After months of tense labor negotiations, members of the Association of Pleasanton Teachers (APT) "overwhelmingly" authorized a strike in internal balloting last week, leadership for the teachers union announced on Thursday.
More than 98% of the collective bargaining unit's members who cast a ballot voted to allow a strike to be called "once the state-supervised impasse procedures are exhausted," APT officials said in a statement.
"After bargaining for almost two years, Pleasanton Unified School District (PUSD) management has made it clear that they refuse to invest in students by prioritizing teaching and learning in their budget," union officials said.
Prior to APT declaring an impasse and the California Teachers Association (CTA) requesting to enter fact-finding last month, PUSD proposed their most recent offer, which includes a two year compensation package (2020-2022) that the district said is equivalent to a 5% compensation increase.
Union officials said its members "are among the lowest paid in total compensation in Alameda County" though, and that PUSD "is proposing only an off-schedule payment for the 2020-2021 school year and a mere 2.0% cost-of-living adjustment (COLA) increase for the 2021-2022 school year, even though the state has increased the district's ongoing funding by over 5% for the 2021-2022 school year alone."
Health benefits are not included in certificated salaries, and APT said teachers "are currently paying an average of $14,000 or more a year to provide medical insurance for themselves and their families," and costs are expected to increase up to 23.75%, depending on the plan, by next year.
Over the past year, APT members have advocated for "smaller class sizes and classloads, individualized support for special education students, and retaining and recruiting the best with competitive compensation," according to union officials.
Instead, they said that "PUSD management has unilaterally implemented several of its divisive proposals, such as increasing the duty day and instructional minutes for high school educators without pay and wanting to take away and dictate the 30-minute duty-free lunch for educators."
Members also rallied outside the district office on Bernal Avenue during the Oct. 14 Board of Trustees meeting, where APT President Michelle VerKuilen addressed the administrative cabinet and said members are "hopeful that we can avoid a strike, however, it is going to take PUSD management to willingly partner with us to help make a student-centered agreement happen."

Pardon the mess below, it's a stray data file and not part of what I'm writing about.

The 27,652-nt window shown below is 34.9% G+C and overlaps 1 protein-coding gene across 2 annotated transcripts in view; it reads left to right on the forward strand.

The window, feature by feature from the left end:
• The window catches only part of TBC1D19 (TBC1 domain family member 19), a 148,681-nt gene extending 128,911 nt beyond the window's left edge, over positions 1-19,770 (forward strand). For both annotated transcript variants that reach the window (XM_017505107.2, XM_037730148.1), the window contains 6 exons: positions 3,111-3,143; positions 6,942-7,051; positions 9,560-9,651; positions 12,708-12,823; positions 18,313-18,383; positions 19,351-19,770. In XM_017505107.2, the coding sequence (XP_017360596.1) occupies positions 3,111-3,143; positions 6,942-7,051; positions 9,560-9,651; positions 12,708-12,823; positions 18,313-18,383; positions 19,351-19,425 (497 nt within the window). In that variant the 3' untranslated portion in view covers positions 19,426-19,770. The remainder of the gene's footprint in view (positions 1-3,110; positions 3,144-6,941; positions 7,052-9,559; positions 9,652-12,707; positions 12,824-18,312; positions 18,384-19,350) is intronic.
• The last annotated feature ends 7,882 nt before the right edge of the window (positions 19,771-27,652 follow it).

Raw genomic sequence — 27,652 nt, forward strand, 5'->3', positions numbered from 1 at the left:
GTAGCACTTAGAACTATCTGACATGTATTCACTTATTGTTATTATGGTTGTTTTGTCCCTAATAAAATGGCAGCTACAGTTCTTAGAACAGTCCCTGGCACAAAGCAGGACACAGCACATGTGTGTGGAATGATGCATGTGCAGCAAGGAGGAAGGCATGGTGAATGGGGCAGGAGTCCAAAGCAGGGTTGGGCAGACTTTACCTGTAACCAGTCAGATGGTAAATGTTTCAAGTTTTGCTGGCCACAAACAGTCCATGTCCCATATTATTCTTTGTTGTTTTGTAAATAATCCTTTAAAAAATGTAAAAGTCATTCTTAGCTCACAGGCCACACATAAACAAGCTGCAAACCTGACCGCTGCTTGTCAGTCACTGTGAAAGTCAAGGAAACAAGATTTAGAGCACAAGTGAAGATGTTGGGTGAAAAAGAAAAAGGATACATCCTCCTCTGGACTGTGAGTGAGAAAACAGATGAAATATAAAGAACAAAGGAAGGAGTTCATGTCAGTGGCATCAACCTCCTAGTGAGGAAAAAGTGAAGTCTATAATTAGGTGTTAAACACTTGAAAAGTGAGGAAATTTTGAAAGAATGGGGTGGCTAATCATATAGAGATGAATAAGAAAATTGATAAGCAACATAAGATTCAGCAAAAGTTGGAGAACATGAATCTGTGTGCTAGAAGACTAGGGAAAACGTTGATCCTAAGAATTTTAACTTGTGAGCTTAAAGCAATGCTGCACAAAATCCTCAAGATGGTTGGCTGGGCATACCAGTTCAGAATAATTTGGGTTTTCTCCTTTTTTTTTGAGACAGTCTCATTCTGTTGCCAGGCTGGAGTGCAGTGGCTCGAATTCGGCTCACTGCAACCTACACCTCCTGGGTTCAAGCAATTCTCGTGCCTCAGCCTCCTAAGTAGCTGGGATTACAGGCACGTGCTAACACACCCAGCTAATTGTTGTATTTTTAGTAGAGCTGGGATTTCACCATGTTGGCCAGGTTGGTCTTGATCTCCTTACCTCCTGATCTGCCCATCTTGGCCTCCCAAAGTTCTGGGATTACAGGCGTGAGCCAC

VerKuillen added that teachers "should not just be met with occasional words of appreciation, but with actions that truly support our students and give us a fair return for the work that we have done and continue to do."
The California School Employees Association, which represents the district's classified staff, gave their support as well. President Derrick Psaros said, "Today I think it is important to dedicate my time to our teachers," and that "PUSD has an opportunity to model for our youth the value of a teacher."
"In the coming weeks, please model for our youth the value of these professionals who represent our community, our district and on a daily basis, the student body itself," Psaros said.
District spokesperson Patrick Gannon told the Weekly that the union's announcement was a surprise, when asked for comment.
"We were not aware the association had taken that step and have not received communication from APT or CTA," Gannon said.
As recently ordered by the California Public Employment Relations Board, the district and APT are currently in the midst of fact-finding -- a process undertaken when both parties fail to reach an agreement through mediation -- and have a meeting scheduled on Oct. 26, according to Gannon.
"We have and continue to be committed to collaborative, ongoing conversations with the association to reach a collective bargaining agreement," Gannon said. "We hope this new development does not undermine what could be a productive part of the ongoing collective bargaining process."